we applied and were rejected, we are so disappointed. We are crying a lot for six or seven hours. KAVITHA CARDOZA: Mehraban can hardly believe
they’re here. WOMAN: How do you feel when everyone cheers
team Afghanistan? ALIREZA MEHRABAN: What I have to say, because
the feeling like I’m so happy, so happy. I can’t describe it best. Really, I can’t describe it best, because
a feeling like I can’t control myself. KAVITHA CARDOZA: Eighty percent of these teams
are made up of boys, a gender gap that is reflected in STEM fields worldwide. But the inequality in education is far bigger
than just STEM subjects and Afghanistan. Around the world, more than 60 million girls
don’t have access to any education. The reasons vary, from wars, to cultural mores,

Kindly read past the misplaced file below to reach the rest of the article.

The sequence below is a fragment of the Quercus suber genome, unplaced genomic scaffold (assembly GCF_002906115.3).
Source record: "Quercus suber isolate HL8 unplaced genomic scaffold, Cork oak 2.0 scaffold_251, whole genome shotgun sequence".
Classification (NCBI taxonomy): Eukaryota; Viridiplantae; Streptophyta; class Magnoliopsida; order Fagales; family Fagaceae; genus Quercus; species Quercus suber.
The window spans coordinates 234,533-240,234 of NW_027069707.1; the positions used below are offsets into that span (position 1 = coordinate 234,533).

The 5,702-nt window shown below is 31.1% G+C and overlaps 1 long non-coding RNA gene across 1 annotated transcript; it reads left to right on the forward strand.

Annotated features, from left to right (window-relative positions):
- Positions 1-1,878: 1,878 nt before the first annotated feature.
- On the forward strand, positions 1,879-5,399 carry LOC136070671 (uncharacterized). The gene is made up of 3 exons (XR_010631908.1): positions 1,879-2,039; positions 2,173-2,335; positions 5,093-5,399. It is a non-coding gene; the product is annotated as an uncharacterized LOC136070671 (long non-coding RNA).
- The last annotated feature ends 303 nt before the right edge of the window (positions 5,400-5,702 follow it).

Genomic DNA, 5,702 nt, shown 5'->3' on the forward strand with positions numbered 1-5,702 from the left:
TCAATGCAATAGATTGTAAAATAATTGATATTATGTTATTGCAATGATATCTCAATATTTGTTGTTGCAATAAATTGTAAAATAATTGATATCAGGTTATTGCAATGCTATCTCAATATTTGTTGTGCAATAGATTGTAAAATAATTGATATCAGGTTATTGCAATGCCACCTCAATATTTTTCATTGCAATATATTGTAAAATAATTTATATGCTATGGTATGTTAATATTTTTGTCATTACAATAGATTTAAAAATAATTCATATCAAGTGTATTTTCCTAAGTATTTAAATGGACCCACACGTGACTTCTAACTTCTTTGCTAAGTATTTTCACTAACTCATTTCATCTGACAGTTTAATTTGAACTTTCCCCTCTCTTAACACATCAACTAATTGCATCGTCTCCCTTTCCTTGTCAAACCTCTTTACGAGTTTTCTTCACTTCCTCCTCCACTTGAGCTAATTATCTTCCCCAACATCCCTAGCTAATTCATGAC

to something as simple as distance. Melissa Lemus is with team Honduras. MELISSA LEMUS, Team Honduras (through interpreter):
Some of my friends live about two hours from the high school, or they have to take a bus. KAVITHA CARDOZA: While Gregine Kumba Natt
with team Liberia says often they don’t have electricity during the day. GREGINE KUMBA NATT, Team Liberia: We need
to charge the robots, but in our country, we have poor electricity. We couldn’t charge our phones either, and
because of that, usually, we don’t practice at day. We practice in the night hour. KAVITHA CARDOZA: And like many countries here,
Ruby Balami from team Nepal says her school doesn’t have a science lab, so, initially,
she was nervous when she saw teams from developed countries, such as Japan and the U.S. RUBY BALAMI, Team Nepal: We think that they
are much competitive, and it was a scary thing, but, coming here, making them friends, now